June 9, 2020
Where there is love, there is HOPE.
“I like helping people but have found myself crying right along with them lately as they face the biggest uncertainty of their lives. Imagine going from $4,000 to $5,000 a month to 0. It is amazing when I tell them to send me their documentation and we will get you as much help as we can. They immediately perk up! I can hear change in their voices. That is what makes my day worth it.”
—Dora Segura, Catholic Charities Housing Case Manager, Contra Costa County
“You have no idea how crushing the stress has been, and you have no idea how much you’ve lifted a huge amount of that. Please direct me if you need me to do anything, currently the only thing I can repay you with is good wishes and prayers and love. And the assurance God will bless you all for doing his work and caring for his children.”
—A father who had been laid off from work, after learning he was getting help with his mortgage payment
Today, we are getting a bigger demand of people asking for help: From Spanish-speaking people, to restaurant workers, to individuals who earned solid wages and never imagined they would need any kind of financial assistance. Clients are telling us, “I’ve never before asked for any help.”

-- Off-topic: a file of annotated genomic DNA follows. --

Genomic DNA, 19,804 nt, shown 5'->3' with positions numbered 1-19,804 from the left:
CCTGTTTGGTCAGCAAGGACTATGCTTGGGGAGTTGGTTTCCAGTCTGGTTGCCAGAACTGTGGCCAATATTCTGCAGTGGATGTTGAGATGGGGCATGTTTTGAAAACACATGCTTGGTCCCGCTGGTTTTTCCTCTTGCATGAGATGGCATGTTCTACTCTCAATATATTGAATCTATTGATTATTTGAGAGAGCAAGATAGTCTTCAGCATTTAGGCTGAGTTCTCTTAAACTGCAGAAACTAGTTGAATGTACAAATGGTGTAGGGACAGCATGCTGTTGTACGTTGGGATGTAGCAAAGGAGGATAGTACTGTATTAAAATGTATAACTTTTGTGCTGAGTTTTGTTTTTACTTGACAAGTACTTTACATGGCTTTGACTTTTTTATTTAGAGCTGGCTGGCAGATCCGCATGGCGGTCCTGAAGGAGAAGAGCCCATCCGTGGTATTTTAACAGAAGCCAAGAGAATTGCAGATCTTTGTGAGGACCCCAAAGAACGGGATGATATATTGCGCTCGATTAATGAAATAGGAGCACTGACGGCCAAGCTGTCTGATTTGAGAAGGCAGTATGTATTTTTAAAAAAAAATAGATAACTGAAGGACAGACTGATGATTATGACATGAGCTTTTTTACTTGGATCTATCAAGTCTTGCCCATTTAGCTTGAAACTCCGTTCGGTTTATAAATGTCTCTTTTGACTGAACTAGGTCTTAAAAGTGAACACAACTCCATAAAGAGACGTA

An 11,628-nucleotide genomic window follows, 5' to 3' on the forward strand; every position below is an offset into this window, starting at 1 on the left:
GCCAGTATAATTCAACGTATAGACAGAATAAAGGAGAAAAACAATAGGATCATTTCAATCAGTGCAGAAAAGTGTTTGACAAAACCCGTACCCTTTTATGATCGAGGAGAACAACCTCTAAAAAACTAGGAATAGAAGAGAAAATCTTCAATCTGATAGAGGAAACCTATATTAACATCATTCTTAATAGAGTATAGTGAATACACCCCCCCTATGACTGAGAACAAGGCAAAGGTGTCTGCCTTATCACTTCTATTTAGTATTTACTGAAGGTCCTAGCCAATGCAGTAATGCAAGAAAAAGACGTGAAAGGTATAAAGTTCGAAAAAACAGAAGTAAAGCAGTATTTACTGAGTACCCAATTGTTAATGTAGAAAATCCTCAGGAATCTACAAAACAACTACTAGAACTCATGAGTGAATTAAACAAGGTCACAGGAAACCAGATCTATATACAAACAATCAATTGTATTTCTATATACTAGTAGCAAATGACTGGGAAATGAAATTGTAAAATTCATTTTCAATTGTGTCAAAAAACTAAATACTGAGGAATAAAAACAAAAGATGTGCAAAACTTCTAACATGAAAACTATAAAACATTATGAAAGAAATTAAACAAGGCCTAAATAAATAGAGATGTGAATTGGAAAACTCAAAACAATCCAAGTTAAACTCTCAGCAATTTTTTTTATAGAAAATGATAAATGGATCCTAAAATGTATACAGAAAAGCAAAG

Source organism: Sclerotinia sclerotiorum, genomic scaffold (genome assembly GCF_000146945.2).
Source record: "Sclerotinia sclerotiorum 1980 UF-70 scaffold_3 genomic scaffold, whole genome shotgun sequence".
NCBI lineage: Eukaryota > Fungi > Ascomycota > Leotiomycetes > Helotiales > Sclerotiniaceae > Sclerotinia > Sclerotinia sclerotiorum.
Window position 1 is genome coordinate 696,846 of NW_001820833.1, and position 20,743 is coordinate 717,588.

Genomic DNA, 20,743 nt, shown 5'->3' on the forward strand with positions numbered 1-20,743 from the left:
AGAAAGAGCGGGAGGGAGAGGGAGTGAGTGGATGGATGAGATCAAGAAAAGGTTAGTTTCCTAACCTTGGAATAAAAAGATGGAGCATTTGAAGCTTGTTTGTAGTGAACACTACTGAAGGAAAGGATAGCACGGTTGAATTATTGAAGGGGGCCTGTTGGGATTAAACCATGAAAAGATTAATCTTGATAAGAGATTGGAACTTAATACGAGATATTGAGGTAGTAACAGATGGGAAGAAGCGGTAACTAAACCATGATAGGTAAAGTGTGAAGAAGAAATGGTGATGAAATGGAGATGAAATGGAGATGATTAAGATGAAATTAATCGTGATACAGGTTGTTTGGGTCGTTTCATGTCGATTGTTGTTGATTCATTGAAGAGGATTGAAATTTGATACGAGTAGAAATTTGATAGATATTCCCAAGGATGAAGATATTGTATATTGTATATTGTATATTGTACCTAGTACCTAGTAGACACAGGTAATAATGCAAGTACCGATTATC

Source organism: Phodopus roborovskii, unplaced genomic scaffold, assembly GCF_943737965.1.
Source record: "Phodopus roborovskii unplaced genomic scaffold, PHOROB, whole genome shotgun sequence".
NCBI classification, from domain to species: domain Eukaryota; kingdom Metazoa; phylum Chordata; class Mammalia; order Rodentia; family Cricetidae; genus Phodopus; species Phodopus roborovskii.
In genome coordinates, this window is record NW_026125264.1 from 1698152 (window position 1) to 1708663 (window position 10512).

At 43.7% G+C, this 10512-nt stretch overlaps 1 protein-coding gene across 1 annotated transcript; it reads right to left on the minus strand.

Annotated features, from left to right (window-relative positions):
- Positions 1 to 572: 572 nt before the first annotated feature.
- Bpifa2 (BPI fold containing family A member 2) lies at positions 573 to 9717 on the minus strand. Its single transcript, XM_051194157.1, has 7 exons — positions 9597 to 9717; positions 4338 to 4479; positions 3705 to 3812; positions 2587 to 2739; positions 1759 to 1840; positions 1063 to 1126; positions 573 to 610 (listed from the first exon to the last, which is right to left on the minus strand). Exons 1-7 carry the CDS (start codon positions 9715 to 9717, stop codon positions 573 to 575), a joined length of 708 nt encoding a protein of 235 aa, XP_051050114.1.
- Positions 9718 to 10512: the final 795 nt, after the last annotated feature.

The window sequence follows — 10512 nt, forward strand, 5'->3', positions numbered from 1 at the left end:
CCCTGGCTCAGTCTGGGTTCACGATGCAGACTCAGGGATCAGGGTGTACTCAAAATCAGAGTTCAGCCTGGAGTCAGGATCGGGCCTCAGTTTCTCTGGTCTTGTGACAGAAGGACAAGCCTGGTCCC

Housing Case Managers like Dora help pay missed or back rent, and often utility payments as well.
The need for help with food has sky-rocketed since COVID-19. To help with this, we partnered with St Vincent de Paul of Contra Costa County to provide food distributions every other week in Richmond. Moreover, we are also able to supply grocery store gift cards to those who need an extra hand.
Since shelter-in-place, we’ve helped 272 households with rental assistance, utility payments, and other financial support. In total, that amounts to $613,000 in assistance to people living in Alameda and Contra Costa Counties: from Oakland to Antioch; Pittsburg to Richmond; and San Leandro to Pinole. Our work is supported by Keep Oakland Housed, Season of Sharing, the Contra Costa County Health Foundation, and the Chan Zuckerberg Initiative.
“With the COVID-19 pandemic, many people were let go from their jobs; however, rent is still due. We try to help them prioritize. We advise them about the no evictions for 3 months but remind them that rent will still be due at some point. Regardless of the moratorium, if they fall behind, it will be difficult to recover,” says Dora.